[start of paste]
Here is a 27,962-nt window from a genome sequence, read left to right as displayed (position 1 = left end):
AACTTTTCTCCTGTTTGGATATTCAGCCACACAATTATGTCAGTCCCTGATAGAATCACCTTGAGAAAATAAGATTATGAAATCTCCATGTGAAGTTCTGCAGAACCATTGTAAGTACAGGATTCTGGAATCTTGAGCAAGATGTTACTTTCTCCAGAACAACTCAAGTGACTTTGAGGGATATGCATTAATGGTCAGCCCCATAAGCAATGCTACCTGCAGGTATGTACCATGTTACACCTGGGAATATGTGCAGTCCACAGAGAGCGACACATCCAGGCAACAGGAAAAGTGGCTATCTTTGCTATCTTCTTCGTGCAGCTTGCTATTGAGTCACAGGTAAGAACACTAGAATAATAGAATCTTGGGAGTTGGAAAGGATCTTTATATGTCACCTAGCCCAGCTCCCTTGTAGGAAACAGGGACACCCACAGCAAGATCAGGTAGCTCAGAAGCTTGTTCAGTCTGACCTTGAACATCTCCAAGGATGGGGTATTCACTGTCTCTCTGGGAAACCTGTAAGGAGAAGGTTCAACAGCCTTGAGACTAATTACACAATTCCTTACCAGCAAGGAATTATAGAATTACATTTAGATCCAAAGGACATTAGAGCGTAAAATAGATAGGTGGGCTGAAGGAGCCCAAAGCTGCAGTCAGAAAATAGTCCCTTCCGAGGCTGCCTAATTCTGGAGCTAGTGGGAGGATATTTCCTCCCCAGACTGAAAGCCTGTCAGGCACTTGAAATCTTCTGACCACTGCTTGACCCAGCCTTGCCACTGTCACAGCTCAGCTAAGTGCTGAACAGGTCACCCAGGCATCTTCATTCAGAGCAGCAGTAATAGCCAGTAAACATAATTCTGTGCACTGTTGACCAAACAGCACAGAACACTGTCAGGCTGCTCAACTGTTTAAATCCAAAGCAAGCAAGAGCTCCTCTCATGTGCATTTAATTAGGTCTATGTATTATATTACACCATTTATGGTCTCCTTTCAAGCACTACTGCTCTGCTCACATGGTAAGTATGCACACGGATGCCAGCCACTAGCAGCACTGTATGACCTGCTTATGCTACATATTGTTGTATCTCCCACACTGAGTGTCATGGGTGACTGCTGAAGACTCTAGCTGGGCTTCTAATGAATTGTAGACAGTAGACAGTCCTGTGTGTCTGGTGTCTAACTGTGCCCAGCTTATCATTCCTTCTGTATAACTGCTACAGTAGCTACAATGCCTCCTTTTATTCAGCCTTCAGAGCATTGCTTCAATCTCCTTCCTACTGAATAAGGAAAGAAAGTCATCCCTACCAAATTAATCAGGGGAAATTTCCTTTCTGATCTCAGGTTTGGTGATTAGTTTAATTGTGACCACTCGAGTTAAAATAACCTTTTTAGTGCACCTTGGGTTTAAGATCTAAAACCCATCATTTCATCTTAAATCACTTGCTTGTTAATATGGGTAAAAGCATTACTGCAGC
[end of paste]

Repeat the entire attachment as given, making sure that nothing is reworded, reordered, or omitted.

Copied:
Here is a 27,962-nt window from a genome sequence, read left to right as displayed (position 1 = left end):
AACTTTTCTCCTGTTTGGATATTCAGCCACACAATTATGTCAGTCCCTGATAGAATCACCTTGAGAAAATAAGATTATGAAATCTCCATGTGAAGTTCTGCAGAACCATTGTAAGTACAGGATTCTGGAATCTTGAGCAAGATGTTACTTTCTCCAGAACAACTCAAGTGACTTTGAGGGATATGCATTAATGGTCAGCCCCATAAGCAATGCTACCTGCAGGTATGTACCATGTTACACCTGGGAATATGTGCAGTCCACAGAGAGCGACACATCCAGGCAACAGGAAAAGTGGCTATCTTTGCTATCTTCTTCGTGCAGCTTGCTATTGAGTCACAGGTAAGAACACTAGAATAATAGAATCTTGGGAGTTGGAAAGGATCTTTATATGTCACCTAGCCCAGCTCCCTTGTAGGAAACAGGGACACCCACAGCAAGATCAGGTAGCTCAGAAGCTTGTTCAGTCTGACCTTGAACATCTCCAAGGATGGGGTATTCACTGTCTCTCTGGGAAACCTGTAAGGAGAAGGTTCAACAGCCTTGAGACTAATTACACAATTCCTTACCAGCAAGGAATTATAGAATTACATTTAGATCCAAAGGACATTAGAGCGTAAAATAGATAGGTGGGCTGAAGGAGCCCAAAGCTGCAGTCAGAAAATAGTCCCTTCCGAGGCTGCCTAATTCTGGAGCTAGTGGGAGGATATTTCCTCCCCAGACTGAAAGCCTGTCAGGCACTTGAAATCTTCTGACCACTGCTTGACCCAGCCTTGCCACTGTCACAGCTCAGCTAAGTGCTGAACAGGTCACCCAGGCATCTTCATTCAGAGCAGCAGTAATAGCCAGTAAACATAATTCTGTGCACTGTTGACCAAACAGCACAGAACACTGTCAGGCTGCTCAACTGTTTAAATCCAAAGCAAGCAAGAGCTCCTCTCATGTGCATTTAATTAGGTCTATGTATTATATTACACCATTTATGGTCTCCTTTCAAGCACTACTGCTCTGCTCACATGGTAAGTATGCACACGGATGCCAGCCACTAGCAGCACTGTATGACCTGCTTATGCTACATATTGTTGTATCTCCCACACTGAGTGTCATGGGTGACTGCTGAAGACTCTAGCTGGGCTTCTAATGAATTGTAGACAGTAGACAGTCCTGTGTGTCTGGTGTCTAACTGTGCCCAGCTTATCATTCCTTCTGTATAACTGCTACAGTAGCTACAATGCCTCCTTTTATTCAGCCTTCAGAGCATTGCTTCAATCTCCTTCCTACTGAATAAGGAAAGAAAGTCATCCCTACCAAATTAATCAGGGGAAATTTCCTTTCTGATCTCAGGTTTGGTGATTAGTTTAATTGTGACCACTCGAGTTAAAATAACCTTTTTAGTGCACCTTGGGTTTAAGATCTAAAACCCATCATTTCATCTTAAATCACTTGCTTGTTAATATGGGTAAAAGCATTACTGCAGC